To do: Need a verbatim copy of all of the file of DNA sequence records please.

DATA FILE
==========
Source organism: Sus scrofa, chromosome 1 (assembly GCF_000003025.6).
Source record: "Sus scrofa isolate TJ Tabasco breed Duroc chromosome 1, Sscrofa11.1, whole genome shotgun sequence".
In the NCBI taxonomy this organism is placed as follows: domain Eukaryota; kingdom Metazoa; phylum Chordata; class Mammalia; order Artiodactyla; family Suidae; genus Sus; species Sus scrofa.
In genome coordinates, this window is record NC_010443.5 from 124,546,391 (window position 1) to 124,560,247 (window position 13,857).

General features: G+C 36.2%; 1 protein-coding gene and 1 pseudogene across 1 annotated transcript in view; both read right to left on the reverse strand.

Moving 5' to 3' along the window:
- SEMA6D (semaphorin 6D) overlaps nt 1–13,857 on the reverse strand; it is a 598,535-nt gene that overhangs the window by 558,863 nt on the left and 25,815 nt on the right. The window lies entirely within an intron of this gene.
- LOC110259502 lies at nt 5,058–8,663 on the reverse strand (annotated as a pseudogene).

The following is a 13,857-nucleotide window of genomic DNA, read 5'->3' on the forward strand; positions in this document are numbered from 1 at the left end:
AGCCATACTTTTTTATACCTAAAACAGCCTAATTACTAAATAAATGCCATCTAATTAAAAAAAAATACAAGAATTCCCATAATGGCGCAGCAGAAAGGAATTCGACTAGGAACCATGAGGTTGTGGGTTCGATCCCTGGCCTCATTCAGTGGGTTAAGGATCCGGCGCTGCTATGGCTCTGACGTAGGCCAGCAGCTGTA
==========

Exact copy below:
Source organism: Sus scrofa, chromosome 1 (assembly GCF_000003025.6).
Source record: "Sus scrofa isolate TJ Tabasco breed Duroc chromosome 1, Sscrofa11.1, whole genome shotgun sequence".
In the NCBI taxonomy this organism is placed as follows: domain Eukaryota; kingdom Metazoa; phylum Chordata; class Mammalia; order Artiodactyla; family Suidae; genus Sus; species Sus scrofa.
In genome coordinates, this window is record NC_010443.5 from 124,546,391 (window position 1) to 124,560,247 (window position 13,857).

General features: G+C 36.2%; 1 protein-coding gene and 1 pseudogene across 1 annotated transcript in view; both read right to left on the reverse strand.

Moving 5' to 3' along the window:
- SEMA6D (semaphorin 6D) overlaps nt 1–13,857 on the reverse strand; it is a 598,535-nt gene that overhangs the window by 558,863 nt on the left and 25,815 nt on the right. The window lies entirely within an intron of this gene.
- LOC110259502 lies at nt 5,058–8,663 on the reverse strand (annotated as a pseudogene).

The following is a 13,857-nucleotide window of genomic DNA, read 5'->3' on the forward strand; positions in this document are numbered from 1 at the left end:
AGCCATACTTTTTTATACCTAAAACAGCCTAATTACTAAATAAATGCCATCTAATTAAAAAAAAATACAAGAATTCCCATAATGGCGCAGCAGAAAGGAATTCGACTAGGAACCATGAGGTTGTGGGTTCGATCCCTGGCCTCATTCAGTGGGTTAAGGATCCGGCGCTGCTATGGCTCTGACGTAGGCCAGCAGCTGTA